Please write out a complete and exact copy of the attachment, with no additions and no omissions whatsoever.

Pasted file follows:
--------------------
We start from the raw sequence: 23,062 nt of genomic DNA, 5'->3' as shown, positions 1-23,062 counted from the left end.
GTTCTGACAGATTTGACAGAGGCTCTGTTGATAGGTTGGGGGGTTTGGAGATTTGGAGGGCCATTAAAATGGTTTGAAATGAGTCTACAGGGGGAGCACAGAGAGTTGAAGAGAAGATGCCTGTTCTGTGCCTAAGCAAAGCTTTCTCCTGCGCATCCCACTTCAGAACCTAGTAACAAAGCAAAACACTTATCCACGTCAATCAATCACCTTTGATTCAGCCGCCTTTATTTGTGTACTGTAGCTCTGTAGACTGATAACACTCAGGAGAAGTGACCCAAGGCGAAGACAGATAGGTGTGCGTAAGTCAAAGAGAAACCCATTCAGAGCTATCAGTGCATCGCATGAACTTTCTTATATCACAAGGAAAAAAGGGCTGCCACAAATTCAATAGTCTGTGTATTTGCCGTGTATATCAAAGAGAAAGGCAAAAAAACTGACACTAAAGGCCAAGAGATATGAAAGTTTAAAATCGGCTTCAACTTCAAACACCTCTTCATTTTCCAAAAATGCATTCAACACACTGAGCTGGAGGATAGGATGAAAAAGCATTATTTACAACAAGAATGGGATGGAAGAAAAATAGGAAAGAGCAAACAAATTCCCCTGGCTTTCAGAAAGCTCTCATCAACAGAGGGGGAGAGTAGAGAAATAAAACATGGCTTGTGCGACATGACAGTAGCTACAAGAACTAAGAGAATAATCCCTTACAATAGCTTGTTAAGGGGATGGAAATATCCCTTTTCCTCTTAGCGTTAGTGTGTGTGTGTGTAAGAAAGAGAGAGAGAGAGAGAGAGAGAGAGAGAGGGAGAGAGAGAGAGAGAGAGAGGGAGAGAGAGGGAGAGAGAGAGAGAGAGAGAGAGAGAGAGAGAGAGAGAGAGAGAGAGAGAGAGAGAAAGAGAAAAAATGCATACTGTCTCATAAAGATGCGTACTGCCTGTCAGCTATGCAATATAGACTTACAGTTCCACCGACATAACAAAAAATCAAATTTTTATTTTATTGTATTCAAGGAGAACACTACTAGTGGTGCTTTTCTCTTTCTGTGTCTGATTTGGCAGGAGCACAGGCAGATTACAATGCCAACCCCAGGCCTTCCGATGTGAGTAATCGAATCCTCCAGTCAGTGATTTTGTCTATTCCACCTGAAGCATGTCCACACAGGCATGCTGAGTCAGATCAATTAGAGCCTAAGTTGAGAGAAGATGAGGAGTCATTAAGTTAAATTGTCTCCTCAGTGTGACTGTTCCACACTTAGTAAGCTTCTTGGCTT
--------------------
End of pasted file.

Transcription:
We start from the raw sequence: 23,062 nt of genomic DNA, 5'->3' as shown, positions 1-23,062 counted from the left end.
GTTCTGACAGATTTGACAGAGGCTCTGTTGATAGGTTGGGGGGTTTGGAGATTTGGAGGGCCATTAAAATGGTTTGAAATGAGTCTACAGGGGGAGCACAGAGAGTTGAAGAGAAGATGCCTGTTCTGTGCCTAAGCAAAGCTTTCTCCTGCGCATCCCACTTCAGAACCTAGTAACAAAGCAAAACACTTATCCACGTCAATCAATCACCTTTGATTCAGCCGCCTTTATTTGTGTACTGTAGCTCTGTAGACTGATAACACTCAGGAGAAGTGACCCAAGGCGAAGACAGATAGGTGTGCGTAAGTCAAAGAGAAACCCATTCAGAGCTATCAGTGCATCGCATGAACTTTCTTATATCACAAGGAAAAAAGGGCTGCCACAAATTCAATAGTCTGTGTATTTGCCGTGTATATCAAAGAGAAAGGCAAAAAAACTGACACTAAAGGCCAAGAGATATGAAAGTTTAAAATCGGCTTCAACTTCAAACACCTCTTCATTTTCCAAAAATGCATTCAACACACTGAGCTGGAGGATAGGATGAAAAAGCATTATTTACAACAAGAATGGGATGGAAGAAAAATAGGAAAGAGCAAACAAATTCCCCTGGCTTTCAGAAAGCTCTCATCAACAGAGGGGGAGAGTAGAGAAATAAAACATGGCTTGTGCGACATGACAGTAGCTACAAGAACTAAGAGAATAATCCCTTACAATAGCTTGTTAAGGGGATGGAAATATCCCTTTTCCTCTTAGCGTTAGTGTGTGTGTGTGTAAGAAAGAGAGAGAGAGAGAGAGAGAGAGAGAGAGGGAGAGAGAGAGAGAGAGAGAGGGAGAGAGAGGGAGAGAGAGAGAGAGAGAGAGAGAGAGAGAGAGAGAGAGAGAGAGAGAGAGAGAGAAAGAGAAAAAATGCATACTGTCTCATAAAGATGCGTACTGCCTGTCAGCTATGCAATATAGACTTACAGTTCCACCGACATAACAAAAAATCAAATTTTTATTTTATTGTATTCAAGGAGAACACTACTAGTGGTGCTTTTCTCTTTCTGTGTCTGATTTGGCAGGAGCACAGGCAGATTACAATGCCAACCCCAGGCCTTCCGATGTGAGTAATCGAATCCTCCAGTCAGTGATTTTGTCTATTCCACCTGAAGCATGTCCACACAGGCATGCTGAGTCAGATCAATTAGAGCCTAAGTTGAGAGAAGATGAGGAGTCATTAAGTTAAATTGTCTCCTCAGTGTGACTGTTCCACACTTAGTAAGCTTCTTGGCTT